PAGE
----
The Letters of H. P. Blavatsky to A. P. Sinnett

Letter No. 24


[This postcript is in H. P. B.'s writing. It does not appear to have any connection with the preceding letter — Ed.]

P.S. If you want peace and quiet and good understanding between the London Lodge and the Parent Society you better take care that there should be no nonsensical pretensions, arrogance, or uncalled for expression of superiority on its part. For, I swear to you if Olcott shall, — I WILL NOT STAND IT; and I will have no such untheosophical flapdoodle. For months I have something that I have buried deep in my heart and held my tongue hitherto merely out of pure veneration for Mahatma K.H. That HE should be reviled and shown contempt by one who needs all the indulgence of the pure and chaste for his past years of adultery himself; and that He — K. H. should be sermonised in letters to Olcott by a Grandison with 8 illegitimate children calling him father — is something that disgusted me profoundly. No one cared more or loved and respected and made more of M. than I did. But since I read his letters to Olcott and saw him taking it on a tone of a Saint Chastity and Honour, appear to shrink nervously before an imaginary untruth or rather an appearance of untruth of K.H., when he himself had soiled his chaste wings in an action far worse than what he accuses of one so immeasureably higher than himself, I felt disgusted with him. Remember, that hitherto no one in the L. Lodge has done anything for Theosophy — unless you think it the greatest honour for having joined it. Remember that Mrs. K. does not believe, and if she believes she does not care one fig for the Brothers. That so far we had but a Wyld, an Oxon (the eternal opposing power), a Massey, a Dr. Carter Blake etc. to boast of in that Branch. That with the exception of yourself no one has lifted his finger for the Theos. Society in general. That the one who did the most after you for it, is an American — Uncle Sam. Then why the devil should we be salaaming them? Let them resign all to-morrow, for what I care. Let them show regard and respect to us and we will do ditto, not otherwise.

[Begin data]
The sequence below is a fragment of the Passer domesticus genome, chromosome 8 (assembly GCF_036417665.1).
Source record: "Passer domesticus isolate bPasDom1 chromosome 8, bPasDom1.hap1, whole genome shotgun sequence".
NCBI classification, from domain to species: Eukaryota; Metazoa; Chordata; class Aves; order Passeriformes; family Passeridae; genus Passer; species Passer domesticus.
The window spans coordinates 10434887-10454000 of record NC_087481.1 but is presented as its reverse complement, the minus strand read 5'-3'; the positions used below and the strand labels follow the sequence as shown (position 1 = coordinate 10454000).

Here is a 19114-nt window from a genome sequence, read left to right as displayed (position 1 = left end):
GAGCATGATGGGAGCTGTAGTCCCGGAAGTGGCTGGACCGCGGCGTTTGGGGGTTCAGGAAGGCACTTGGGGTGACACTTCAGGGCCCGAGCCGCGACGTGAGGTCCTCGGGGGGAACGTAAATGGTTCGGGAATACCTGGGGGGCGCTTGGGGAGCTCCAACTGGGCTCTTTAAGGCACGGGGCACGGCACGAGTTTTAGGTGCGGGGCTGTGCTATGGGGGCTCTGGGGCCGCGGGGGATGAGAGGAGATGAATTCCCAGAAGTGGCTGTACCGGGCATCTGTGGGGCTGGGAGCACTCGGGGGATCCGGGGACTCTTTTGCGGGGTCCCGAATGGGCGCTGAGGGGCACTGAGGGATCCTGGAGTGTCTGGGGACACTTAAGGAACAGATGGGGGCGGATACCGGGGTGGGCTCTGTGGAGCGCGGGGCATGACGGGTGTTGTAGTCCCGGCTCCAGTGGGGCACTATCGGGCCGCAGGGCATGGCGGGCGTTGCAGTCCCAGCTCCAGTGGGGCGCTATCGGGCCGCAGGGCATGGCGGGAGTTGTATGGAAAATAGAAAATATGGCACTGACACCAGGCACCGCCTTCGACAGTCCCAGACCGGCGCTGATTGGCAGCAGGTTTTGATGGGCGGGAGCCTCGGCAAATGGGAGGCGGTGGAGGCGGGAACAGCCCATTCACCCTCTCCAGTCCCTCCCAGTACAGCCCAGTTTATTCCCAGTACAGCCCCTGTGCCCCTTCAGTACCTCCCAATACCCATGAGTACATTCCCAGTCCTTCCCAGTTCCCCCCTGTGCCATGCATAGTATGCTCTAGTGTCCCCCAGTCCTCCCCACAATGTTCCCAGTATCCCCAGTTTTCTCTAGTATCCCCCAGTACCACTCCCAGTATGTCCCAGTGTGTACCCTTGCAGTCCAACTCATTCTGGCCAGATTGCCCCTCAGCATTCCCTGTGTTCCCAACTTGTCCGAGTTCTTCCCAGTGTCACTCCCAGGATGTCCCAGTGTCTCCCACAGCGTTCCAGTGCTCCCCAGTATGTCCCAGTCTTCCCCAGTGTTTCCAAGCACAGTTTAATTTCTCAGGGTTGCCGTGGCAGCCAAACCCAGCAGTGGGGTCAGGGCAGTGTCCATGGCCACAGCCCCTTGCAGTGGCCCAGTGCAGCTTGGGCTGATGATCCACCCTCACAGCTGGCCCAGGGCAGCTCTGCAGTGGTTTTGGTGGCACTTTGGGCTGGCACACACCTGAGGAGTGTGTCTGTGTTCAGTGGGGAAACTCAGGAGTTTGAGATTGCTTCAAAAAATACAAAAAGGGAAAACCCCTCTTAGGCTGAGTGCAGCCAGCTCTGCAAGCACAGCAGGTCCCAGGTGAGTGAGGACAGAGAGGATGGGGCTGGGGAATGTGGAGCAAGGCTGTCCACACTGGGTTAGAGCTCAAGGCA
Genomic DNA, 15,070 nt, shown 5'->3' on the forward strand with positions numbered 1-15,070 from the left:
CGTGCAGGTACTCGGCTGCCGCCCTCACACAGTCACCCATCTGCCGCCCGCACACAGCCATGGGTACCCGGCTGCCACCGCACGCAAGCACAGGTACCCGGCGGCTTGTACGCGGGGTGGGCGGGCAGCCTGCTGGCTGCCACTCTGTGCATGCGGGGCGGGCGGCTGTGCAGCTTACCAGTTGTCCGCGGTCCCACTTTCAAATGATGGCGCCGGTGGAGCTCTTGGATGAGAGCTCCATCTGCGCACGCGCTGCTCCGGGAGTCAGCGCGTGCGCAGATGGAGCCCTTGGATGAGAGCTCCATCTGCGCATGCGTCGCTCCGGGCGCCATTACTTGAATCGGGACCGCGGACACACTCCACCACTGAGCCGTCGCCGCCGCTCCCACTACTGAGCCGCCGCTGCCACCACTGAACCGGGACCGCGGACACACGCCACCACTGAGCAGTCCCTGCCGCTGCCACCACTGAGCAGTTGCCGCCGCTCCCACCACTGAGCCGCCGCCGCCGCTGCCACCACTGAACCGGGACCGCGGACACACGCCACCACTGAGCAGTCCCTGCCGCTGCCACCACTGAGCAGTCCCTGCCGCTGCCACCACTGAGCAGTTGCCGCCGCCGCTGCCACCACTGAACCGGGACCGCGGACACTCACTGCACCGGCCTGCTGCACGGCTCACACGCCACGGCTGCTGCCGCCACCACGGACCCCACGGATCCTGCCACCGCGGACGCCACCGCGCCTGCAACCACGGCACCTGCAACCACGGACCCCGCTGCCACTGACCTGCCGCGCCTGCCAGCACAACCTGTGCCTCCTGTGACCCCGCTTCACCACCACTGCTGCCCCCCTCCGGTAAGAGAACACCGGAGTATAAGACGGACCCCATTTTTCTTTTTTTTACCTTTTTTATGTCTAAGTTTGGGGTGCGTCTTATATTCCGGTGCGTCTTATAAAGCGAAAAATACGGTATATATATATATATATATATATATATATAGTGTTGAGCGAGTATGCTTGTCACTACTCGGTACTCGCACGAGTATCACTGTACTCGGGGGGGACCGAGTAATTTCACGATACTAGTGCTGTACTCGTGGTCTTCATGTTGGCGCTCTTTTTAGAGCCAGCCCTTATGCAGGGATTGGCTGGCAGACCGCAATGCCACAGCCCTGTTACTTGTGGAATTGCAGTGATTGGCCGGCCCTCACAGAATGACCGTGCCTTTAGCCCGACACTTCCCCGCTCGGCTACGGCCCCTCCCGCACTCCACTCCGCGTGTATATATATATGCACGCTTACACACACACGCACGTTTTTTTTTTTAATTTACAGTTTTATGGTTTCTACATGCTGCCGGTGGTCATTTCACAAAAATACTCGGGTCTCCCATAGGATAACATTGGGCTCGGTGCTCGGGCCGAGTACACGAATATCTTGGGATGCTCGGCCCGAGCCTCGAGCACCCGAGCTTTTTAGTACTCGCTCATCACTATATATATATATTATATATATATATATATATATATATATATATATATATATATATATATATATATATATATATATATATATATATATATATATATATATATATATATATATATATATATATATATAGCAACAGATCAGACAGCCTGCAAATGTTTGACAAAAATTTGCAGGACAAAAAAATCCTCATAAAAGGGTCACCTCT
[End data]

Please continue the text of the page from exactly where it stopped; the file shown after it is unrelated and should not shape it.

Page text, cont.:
Brown and Parker are here. They quarrelled all the way, but I plainly told them they will not quarrel here for I won't have Montecchis and Capullettis in the Society. I am ready to do all I can. I furnished and prepared a nice separate room for Mr. Brown with bath and veranda near Mme Colomb's house. I do, and shall do, all I can for him, he is welcome to all we have, but quarrelling and airs I will have none. Basta I will say no more.

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